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     By Bob and Joy Schwabach
                                                                        

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  January 2003, Week 4 --By the Booklet
Clickbook    Psst: Wanna print booklets without going nuts? Well you're in luck. ClickBook, one of the best print utilities of all time (computer time, that is) is out in a new version with some new tricks.
   Printing a booklet is so easy you'll want to do it for every list you have -- names and addresses, company health benefits, rules for using the library, mail procedures, recipes, music collections, whatever.
   Any time you go to the print menu in any application, one of your choices will be ClickBook. Select that and you then choose a template: to produce booklets, brochures, manuals, invitations, catalogs, menus, etc. The default choice is printing a booklet.
     Printing booklets is what this utility was been about from the beginning. New features in version 6 include more than 130 other layouts for items such as business cards, greeting cards, day planner pages, doorknob hangers, CD jewel case covers, stickers, and even photo albums. The utility instructions walk you through double-sided printing if your printer isn't already set up to do it. Page numbering, missing in previous versions, is now present.
     The utility of this utility, if you will, quickly exceeded its apparent utility. It automatically reduced and aligned any text or photo files we wanted to print. This produced pages with several photos or text pages on a single sheet of paper ready for folding or cutting. Single sheets of paper can have many pages of text or photos and be stored for archival purposes. Since the sheets can be printed double sided; one piece of paper can hold a lot of information.
     As we said earlier, booklets can be printed from almost any application. We called up a file of World War II speeches by P.G. Wodehouse and loaded it into Microsoft Word. PrintBook automatically generated a 5x8 inch booklet, reducing the text to fit and numbering each page. We put a bunch of children's drawings on a blank page in Word, one by one, and the utility printed a booklet of pictures, two to a page. Looked totally great!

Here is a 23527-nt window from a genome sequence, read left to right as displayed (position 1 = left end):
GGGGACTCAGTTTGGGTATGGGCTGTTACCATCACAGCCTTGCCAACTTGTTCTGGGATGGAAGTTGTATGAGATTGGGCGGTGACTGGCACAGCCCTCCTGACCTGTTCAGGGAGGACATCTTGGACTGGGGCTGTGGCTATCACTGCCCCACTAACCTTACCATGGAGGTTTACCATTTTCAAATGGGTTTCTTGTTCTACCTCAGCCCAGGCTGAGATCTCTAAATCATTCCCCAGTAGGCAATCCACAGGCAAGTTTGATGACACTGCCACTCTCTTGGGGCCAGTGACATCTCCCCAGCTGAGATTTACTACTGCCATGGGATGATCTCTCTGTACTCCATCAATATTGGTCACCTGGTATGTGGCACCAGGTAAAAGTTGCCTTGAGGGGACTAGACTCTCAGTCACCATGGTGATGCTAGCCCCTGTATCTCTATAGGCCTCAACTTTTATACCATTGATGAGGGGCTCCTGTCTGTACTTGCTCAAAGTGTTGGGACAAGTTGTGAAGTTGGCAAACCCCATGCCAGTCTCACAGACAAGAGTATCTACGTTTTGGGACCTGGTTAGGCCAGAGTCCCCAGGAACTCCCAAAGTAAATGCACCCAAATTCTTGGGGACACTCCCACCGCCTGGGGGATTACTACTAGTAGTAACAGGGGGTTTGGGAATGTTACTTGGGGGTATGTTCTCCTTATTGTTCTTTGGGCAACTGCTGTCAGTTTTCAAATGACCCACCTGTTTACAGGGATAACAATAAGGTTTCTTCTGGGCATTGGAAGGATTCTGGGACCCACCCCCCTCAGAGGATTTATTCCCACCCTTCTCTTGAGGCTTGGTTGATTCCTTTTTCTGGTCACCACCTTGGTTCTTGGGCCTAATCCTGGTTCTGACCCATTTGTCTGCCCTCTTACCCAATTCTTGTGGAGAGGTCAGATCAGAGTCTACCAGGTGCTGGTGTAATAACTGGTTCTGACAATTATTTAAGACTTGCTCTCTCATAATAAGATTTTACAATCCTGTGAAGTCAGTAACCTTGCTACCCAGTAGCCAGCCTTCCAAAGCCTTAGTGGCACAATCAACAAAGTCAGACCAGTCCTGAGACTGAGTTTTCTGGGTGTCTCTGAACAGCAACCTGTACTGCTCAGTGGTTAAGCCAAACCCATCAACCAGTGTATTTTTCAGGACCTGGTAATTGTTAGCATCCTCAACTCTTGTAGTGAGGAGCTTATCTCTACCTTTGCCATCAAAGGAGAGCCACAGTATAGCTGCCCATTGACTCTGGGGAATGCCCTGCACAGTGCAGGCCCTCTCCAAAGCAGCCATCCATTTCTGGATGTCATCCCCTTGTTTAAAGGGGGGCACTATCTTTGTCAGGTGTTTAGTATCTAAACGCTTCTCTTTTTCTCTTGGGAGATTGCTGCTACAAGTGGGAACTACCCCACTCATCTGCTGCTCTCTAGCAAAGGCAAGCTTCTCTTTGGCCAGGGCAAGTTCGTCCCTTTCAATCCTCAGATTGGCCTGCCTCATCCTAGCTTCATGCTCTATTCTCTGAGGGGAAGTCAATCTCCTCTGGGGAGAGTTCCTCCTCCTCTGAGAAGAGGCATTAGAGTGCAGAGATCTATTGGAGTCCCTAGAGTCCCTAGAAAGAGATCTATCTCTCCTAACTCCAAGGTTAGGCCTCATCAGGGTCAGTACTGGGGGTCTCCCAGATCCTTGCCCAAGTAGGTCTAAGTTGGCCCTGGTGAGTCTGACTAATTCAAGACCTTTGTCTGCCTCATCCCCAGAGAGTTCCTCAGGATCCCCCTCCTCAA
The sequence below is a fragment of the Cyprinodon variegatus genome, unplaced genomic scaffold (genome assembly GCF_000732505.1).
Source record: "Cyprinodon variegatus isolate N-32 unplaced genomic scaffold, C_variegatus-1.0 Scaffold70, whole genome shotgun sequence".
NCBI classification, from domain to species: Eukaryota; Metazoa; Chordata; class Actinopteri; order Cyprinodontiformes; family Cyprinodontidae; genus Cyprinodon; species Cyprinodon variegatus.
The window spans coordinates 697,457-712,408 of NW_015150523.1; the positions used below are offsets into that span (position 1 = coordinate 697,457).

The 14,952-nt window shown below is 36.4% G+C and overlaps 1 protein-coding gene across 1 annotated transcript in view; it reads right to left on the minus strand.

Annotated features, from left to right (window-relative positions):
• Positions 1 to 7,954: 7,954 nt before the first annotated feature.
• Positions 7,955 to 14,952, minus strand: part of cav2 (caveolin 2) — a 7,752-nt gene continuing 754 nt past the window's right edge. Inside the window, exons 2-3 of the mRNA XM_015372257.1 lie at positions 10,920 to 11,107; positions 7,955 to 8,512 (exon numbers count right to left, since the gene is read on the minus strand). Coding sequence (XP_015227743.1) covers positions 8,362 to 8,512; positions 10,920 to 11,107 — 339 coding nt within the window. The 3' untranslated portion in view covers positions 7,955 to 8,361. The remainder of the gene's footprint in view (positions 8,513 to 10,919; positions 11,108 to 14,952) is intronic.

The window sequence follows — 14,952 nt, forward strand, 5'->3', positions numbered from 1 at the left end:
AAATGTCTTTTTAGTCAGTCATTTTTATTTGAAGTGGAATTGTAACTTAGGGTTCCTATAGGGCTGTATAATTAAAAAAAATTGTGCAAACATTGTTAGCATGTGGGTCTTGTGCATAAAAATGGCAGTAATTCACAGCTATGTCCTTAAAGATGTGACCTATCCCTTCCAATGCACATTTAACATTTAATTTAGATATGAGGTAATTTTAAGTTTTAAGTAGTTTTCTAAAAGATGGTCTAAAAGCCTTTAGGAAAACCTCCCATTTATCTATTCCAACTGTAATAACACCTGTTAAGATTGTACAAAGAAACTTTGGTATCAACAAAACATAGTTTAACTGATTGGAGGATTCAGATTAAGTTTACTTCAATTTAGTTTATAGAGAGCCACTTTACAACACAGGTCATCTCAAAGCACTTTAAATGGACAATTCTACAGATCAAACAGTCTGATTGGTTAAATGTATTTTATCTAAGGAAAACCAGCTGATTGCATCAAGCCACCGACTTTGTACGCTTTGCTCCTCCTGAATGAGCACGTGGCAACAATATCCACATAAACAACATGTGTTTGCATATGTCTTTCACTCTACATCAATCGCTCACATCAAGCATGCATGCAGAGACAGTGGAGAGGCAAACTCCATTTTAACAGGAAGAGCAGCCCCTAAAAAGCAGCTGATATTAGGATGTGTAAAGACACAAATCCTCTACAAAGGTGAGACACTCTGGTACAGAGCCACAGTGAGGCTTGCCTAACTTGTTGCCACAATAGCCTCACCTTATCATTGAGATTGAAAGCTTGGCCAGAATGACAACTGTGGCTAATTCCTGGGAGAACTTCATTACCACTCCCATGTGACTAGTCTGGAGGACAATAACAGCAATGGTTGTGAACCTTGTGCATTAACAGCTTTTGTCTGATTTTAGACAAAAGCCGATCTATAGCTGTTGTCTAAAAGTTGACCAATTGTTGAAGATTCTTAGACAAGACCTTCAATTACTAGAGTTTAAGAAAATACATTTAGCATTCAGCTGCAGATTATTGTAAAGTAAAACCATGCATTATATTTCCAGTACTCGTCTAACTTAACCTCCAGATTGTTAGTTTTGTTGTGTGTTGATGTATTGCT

It frequently happens in business and schools that changes have to be made to an instruction manual or phone list or benefits book. The utility has a one-click button for removing or adding a page. If only small sections of a page are to be changed you can adjust the layout. A small and subtle touch in the ClickBook is "anti-shingling." When you print a booklet with more than a few pages the extra thickness forces pages progressively back from the leading edge, creating a sloping effect called "shingling" by printers. The program automatically corrects this by adjusting the printing of each page in tiny increments so the complete booklet will look normal when folded.
     ClickBook 6.0 is $50 from the maker, Blue Squirrel www.bluesquirrel.com, or $25 as an upgrade from earlier versions. A 15-day free trial can be downloaded from the web site. There is a Macintosh available for $50, or for $10 as an upgrade.
  More utilities: the cleanup crew

Internet Cleanup

   On to another utility: This one is "Internet Cleanup," in a new Windows version from Aladdin Systems. It's designed to work with the market leading Internet Explorer browser from Microsoft and eliminates such supremely annoying Internet features such as flashing ads, popups and banners.
   The utility can also remove Spyware, Active X controls, tracking devices and unwanted cookies. Spyware is one of the insidious features of the Internet. Downloading some programs, or just visiting some sites or reading email can result in small spy programs being placed on your computer. These can send messages back to the originator, about your Internet usage or simply how often you use a certain program. The object would be to put you on a mailing list for certain products or just general junk mail. The spyware may also pester you to upgrade, which I consider almost the same as junk mail.
     For your own security the utility can be set to delete instant messages and chat room conversations, and can shred any deletion if you so desire. Shredding for a digital message means it is overwritten many times, making it impossible to resurrect later with "undelete" software. Only do this if you want, since accidental deletions that are shredded cannot be recovered.
     Aladdin Internet Cleanup 3.0 works on Windows 98 and up and is $30 from www.aladdinsys.com; upgrades are $15. This version does not work with the Netscape, Mozilla or Opera browsers; those users should get version 2.0.
  And still more utilities

Undelete3

   We're going to close by mentioning a new upgrade of "Undelete," version 3.0, that works with Windows XP; earlier versions work with previous versions of Windows.
   Undelete is much more powerful than Windows own undelete feature. It replaces the Windows "recycle bin" and can recover deleted files instantly, even if they were deleted from another computer on a network. It can even recover files that were emptied from the recycle bin, as long as they weren't overwritten. This can be a career saver.
     An overwritten file can only be recovered in fragments. The more times the file is overwritten the fewer fragments there are, until finally nothing is recognizable or recoverable. Sometimes you want that, and so this utility includes a "shredding" feature to make sure that deleted file can't be recovered. Undelete is $30 from www.undelete.com.
NOTE: Readers can search four years of columns at the "On Computers" web site:  www.oncomp.com. You can e-mail Bob Schwabach at bobschwab@oncomp.com or bobschwab@aol.com.
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